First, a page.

At the end of first day’s play, India stood tall, on the back of Mayank Agarwal’s brilliant 120, a knock that had plenty of glorious moments, especially with the way he attacked Ajaz Patel, New Zealand’s most successful bowler on the first day, with four wickets. With the history in Mumbai suggesting the second day to be yet another blissful day for the batters, it was expected to be raining runs.
However, after the first two sessions, 12 wickets fell on day two, indicating how tough a day it was for the batters to stitch together a partnership. But the early part of the day was the partnership between Axar Patel and Mayank Agarwal, after Ajaz Patel ripped through the batting unit, with two wickets off his first over on the day.
The left-arm spinner was crafty in his approach and dismissed Wriddhiman Saha and Ravichandran Ashwin off brilliantly set up deliveries. Once Axar walked in to bat, the pressure was on him and Mayank to take the Indian scoreboard to a decent place, what happened next?
Mayank-Axar come to India’s rescue
Batting was tough on day two, it was drastically different to what was on offer in Mumbai on day one. Ajaz’s consistent yet crafty display stood as a thorn in India’s rosy-passage of play. Yet, the two batters, Mayank and Axar found a way to go past his challenge, stitching a brilliant partnership. What was more impressive than just the runs were the way the two batters took the challenge head-on.
Together, they put on 67 runs, and more importantly, Mayank converted the century into 150. Axar, on the other hand, scored his maiden half-century in Tests, off 128 balls, taking the odd risk against Will Somerville, scoring five boundaries and a six. If it wasn’t for the partnership between the two, which stood out on a day where batting was tough, India would have fallen well short of the 300-run mark.
Axar, in particular, after the intense scrutiny over his technique earlier in the day batted well against the left-arm spinner, took on Tim Southee and Kyle Jamieson. Mayank, just ahead of India’s away series against South Africa all but sealed his place in the squad, with the scintillating 150, tackling 311 deliveries while still striking at 48.23.
Adulation for Ajaz Patel
Jim Laker, Anil Kumble and Ajaz Patel: in that order. Ajaz didn’t perform well for five overs, ten overs, one spell, two spells, he did it for 48 overs. While it was strenuous work for the left-arm spinner, he stuck to his plans, bowling it straight and simple, attacking the stumps. Nine out of the ten dismissals for him were pitched on good length with the ball turning sharply or coming in sharply to beat the batters.
“Obviously quite a special occasion for me; not only me, my wife, my mom and dad, my family. A very special day for me for sure. To be honest, it's pretty surreal, I don't think you ever believe you are going to achieve something like that,” Ajaz said just before the tea break.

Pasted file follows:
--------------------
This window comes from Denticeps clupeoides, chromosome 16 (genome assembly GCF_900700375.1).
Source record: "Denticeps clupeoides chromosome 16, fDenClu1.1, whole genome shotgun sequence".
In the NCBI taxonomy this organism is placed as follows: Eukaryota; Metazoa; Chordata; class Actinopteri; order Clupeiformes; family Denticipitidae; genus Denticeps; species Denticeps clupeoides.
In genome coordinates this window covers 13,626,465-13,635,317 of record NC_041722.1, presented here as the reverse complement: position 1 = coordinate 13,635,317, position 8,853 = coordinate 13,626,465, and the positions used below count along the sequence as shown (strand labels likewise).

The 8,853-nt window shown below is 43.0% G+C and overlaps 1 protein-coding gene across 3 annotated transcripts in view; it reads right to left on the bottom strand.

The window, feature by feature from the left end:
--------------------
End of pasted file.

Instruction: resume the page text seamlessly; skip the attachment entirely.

“To be born here and then come back here and achieve something like that is pretty special. I am in very illustrious company with Kumble sir as well. Don't really have any one in particular, it's just about finding good rhythm and just being repetitive and asking good questions of the batters,” he added.
And he did exactly that, he asked good (very) questions of the Indian batters, made a few doubt on where their edges were and had a real mental edge over all of them. 10/119, Ajaz really had a historical day here in Mumbai
India’s quick wrap with the ball
When India came out to field, it was almost certain that the new ball would be shared by spinners but Virat Kohli insisted on giving the ball to Mohammed Siraj and Umesh Yadav. In complete contrast to what happened in the first innings, it was the heat of the pacer – Siraj – who picked up the first three wickets with raw pace.
But once the spinners were into the picture, with Axar Patel and Ravichandran Ashwin, the wickets started crumbling under the pressure. New Zealand lost their way from 17/3 to 53/7 before eventually succumbing to their lowest total in India, 62 all out. It is also the lowest total against India in Tests, finishing ahead of South Africa’s tally of 79 runs in Nagpur.
Not just that, it is also the lowest total in India in Tests, as Ravichandran Ashwin ruled the roost, picking up four wickets, conceding just the eight runs. Jayant Yadav, who returned to the squad chipped with one as Siraj and Axar shared the other five wickets.
For New Zealand, barring Kyle Jamieson’s 17 and Tom Latham’s 10, none of the other batters were able to get to a two-figure mark with the entire team facing just the 28.1 overs, unlike India’s 110 overs.
Virat Kohli – bowler’s captain or just a move for batters?
With 263 runs, India could have very easily put New Zealand bat, on the back of their lowest ever shoot-out in India (62) and created further mayhem. Such a lead would have prompted captains to usually have another go at their opponents to wrap up the Test early but Virat Kohli, being the bowler’s captain, decided to give some rest to his bowlers.
In Tests under Virat Kohli's captaincy, India have attained 200+ runs lead 16 times in the second innings after batting first. In those 16, India have enforced follow-on eight times and eight times they haven't, including today. However, it might not be the only conclusion to the move.
With a series against South Africa looming on the horizon, it might very well be India’s last opportunity to bat against a quality opposition. Several of the Indian stars, including Cheteshwar Pujara are terribly out of form, without a century in nearly three years, which might have very well prompted the Indian skipper to bat again.
Brief Score: India 69/0 (Mayank Agarwal 38, Cheteshwar Pujara 29) and 325 lead New Zealand 62 all-out (Kyle Jamieson 17, Tom Latham 10; Ravichandran Ashwin 4/8, Mohammed Siraj 3/19) by 332 runs